We try our very best, but cannot guarantee perfection. We will always aim to give you accurate information at the date of publication - however, information does change, so it’s important you do your own research, double-check and make the decision that is right for your family.

Kidadl provides inspiration to entertain and educate your children. We recognise that not all activities and ideas are appropriate and suitable for all children and families or in all circumstances. Our recommended activities are based on age but these are a guide. We recommend that these ideas are used as inspiration, that ideas are undertaken with appropriate adult supervision, and that each adult uses their own discretion and knowledge of their children to consider the safety and suitability.

Kidadl cannot accept liability for the execution of these ideas, and parental supervision is advised at all times, as safety is paramount. Anyone using the information provided by Kidadl does so at their own risk and we can not accept liability if things go wrong.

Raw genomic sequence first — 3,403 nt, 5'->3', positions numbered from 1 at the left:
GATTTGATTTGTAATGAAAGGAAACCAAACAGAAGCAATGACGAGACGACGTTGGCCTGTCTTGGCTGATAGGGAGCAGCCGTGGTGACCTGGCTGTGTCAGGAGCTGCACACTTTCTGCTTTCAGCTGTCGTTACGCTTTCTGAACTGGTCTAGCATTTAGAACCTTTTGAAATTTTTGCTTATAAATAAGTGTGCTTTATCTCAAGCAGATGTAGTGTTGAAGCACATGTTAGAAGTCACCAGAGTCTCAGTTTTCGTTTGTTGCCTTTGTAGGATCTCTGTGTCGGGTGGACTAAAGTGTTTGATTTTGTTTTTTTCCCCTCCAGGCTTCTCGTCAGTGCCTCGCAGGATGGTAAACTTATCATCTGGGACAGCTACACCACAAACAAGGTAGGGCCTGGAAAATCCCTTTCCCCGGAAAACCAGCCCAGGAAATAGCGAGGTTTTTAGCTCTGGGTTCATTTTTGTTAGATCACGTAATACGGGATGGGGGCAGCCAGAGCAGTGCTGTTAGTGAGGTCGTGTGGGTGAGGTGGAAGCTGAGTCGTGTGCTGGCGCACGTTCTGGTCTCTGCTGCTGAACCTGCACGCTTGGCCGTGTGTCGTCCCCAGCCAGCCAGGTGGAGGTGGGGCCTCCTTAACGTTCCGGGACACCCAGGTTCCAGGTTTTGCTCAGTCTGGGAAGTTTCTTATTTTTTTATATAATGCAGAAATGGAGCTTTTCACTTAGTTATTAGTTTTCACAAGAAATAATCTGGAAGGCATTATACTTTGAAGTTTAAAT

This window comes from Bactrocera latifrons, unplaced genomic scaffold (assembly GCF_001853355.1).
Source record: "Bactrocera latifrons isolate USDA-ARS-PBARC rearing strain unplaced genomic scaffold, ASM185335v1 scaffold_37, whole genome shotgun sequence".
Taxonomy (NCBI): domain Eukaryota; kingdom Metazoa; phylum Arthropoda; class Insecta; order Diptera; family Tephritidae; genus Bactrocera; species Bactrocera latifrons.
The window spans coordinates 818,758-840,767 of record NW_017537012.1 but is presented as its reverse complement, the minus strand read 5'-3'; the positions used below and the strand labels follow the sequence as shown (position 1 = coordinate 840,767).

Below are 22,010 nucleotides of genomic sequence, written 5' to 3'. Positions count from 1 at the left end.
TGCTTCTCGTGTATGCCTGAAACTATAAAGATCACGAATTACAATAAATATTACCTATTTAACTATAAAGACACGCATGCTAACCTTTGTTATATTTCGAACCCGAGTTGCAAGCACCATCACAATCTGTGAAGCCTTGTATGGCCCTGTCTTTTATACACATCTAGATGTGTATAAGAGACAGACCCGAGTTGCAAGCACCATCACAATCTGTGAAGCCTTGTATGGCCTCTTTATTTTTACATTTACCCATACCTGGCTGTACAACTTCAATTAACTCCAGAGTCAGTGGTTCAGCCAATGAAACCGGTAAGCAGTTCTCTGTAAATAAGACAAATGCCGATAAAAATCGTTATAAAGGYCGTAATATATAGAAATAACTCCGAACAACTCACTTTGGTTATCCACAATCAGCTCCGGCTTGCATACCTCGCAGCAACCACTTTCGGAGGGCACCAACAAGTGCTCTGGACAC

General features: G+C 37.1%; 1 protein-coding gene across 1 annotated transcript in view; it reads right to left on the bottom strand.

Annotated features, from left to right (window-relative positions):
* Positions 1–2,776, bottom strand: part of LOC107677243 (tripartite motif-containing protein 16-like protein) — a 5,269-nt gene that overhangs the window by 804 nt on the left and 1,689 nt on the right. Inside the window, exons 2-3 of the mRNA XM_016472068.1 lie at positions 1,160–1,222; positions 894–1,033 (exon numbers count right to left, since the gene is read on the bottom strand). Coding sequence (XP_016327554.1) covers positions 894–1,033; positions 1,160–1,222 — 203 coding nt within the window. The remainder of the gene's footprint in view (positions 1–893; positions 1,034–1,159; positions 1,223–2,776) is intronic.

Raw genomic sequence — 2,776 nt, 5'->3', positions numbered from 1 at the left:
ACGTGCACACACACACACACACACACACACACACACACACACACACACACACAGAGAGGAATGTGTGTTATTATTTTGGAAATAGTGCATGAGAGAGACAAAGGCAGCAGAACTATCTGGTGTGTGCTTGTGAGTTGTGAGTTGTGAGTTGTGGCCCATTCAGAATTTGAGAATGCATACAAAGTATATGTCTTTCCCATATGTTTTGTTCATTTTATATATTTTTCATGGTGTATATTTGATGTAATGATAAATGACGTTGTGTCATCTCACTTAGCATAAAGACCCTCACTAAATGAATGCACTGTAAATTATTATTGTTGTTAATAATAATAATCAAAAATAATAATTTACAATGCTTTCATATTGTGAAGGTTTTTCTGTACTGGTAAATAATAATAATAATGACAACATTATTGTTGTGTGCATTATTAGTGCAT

Sponsorship & Advertising Policy

Kidadl is independent and to make our service free to you the reader we are supported by advertising.

We hope you love our recommendations for products and services! What we suggest is selected independently by the Kidadl team. If you purchase using the buy now button we may earn a small commission. This does not influence our choices. Please note: prices are correct and items are available at the time the article was published.

Kidadl has a number of affiliate partners that we work with including Amazon. Please note that Kidadl is a participant in the Amazon Services LLC Associates Program, an affiliate advertising program designed to provide a means for sites to earn advertising fees by advertising and linking to amazon.

We also link to other websites, but are not responsible for their content.

Read our Sponsorship & Advertising Policy
Get The Kidadl Newsletter

1,000 of inspirational ideas direct to your inbox for things to do with your kids.

Thank you! Your newsletter will be with you soon.
Oops! Something went wrong while submitting the form.
No items found.
No items found.